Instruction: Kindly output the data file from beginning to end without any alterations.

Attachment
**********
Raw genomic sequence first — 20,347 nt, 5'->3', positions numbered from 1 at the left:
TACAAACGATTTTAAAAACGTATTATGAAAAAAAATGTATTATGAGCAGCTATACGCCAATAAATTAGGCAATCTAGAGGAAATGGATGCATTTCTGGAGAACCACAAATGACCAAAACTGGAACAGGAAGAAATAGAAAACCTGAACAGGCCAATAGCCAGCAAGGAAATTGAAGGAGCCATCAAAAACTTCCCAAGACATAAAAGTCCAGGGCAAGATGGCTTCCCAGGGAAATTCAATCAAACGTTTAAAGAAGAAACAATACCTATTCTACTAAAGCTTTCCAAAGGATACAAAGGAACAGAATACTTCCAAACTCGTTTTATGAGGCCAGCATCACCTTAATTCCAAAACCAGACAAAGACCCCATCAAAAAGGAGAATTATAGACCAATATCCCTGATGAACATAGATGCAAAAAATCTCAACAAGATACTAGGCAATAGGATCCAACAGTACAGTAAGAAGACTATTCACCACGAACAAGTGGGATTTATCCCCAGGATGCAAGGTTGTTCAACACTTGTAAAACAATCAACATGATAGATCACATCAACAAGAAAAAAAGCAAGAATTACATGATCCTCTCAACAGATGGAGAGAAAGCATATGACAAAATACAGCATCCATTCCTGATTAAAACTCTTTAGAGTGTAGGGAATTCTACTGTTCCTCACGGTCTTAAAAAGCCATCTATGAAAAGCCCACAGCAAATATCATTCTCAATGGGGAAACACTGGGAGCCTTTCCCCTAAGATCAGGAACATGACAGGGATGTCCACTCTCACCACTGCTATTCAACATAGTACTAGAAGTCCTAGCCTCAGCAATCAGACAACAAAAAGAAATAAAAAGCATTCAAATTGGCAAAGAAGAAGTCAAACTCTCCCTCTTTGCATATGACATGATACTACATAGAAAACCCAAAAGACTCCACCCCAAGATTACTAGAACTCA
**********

Raw genomic sequence first — 20,347 nt, 5'->3', positions numbered from 1 at the left:
TACAAACGATTTTAAAAACGTATTATGAAAAAAAATGTATTATGAGCAGCTATACGCCAATAAATTAGGCAATCTAGAGGAAATGGATGCATTTCTGGAGAACCACAAATGACCAAAACTGGAACAGGAAGAAATAGAAAACCTGAACAGGCCAATAGCCAGCAAGGAAATTGAAGGAGCCATCAAAAACTTCCCAAGACATAAAAGTCCAGGGCAAGATGGCTTCCCAGGGAAATTCAATCAAACGTTTAAAGAAGAAACAATACCTATTCTACTAAAGCTTTCCAAAGGATACAAAGGAACAGAATACTTCCAAACTCGTTTTATGAGGCCAGCATCACCTTAATTCCAAAACCAGACAAAGACCCCATCAAAAAGGAGAATTATAGACCAATATCCCTGATGAACATAGATGCAAAAAATCTCAACAAGATACTAGGCAATAGGATCCAACAGTACAGTAAGAAGACTATTCACCACGAACAAGTGGGATTTATCCCCAGGATGCAAGGTTGTTCAACACTTGTAAAACAATCAACATGATAGATCACATCAACAAGAAAAAAAGCAAGAATTACATGATCCTCTCAACAGATGGAGAGAAAGCATATGACAAAATACAGCATCCATTCCTGATTAAAACTCTTTAGAGTGTAGGGAATTCTACTGTTCCTCACGGTCTTAAAAAGCCATCTATGAAAAGCCCACAGCAAATATCATTCTCAATGGGGAAACACTGGGAGCCTTTCCCCTAAGATCAGGAACATGACAGGGATGTCCACTCTCACCACTGCTATTCAACATAGTACTAGAAGTCCTAGCCTCAGCAATCAGACAACAAAAAGAAATAAAAAGCATTCAAATTGGCAAAGAAGAAGTCAAACTCTCCCTCTTTGCATATGACATGATACTACATAGAAAACCCAAAAGACTCCACCCCAAGATTACTAGAACTCA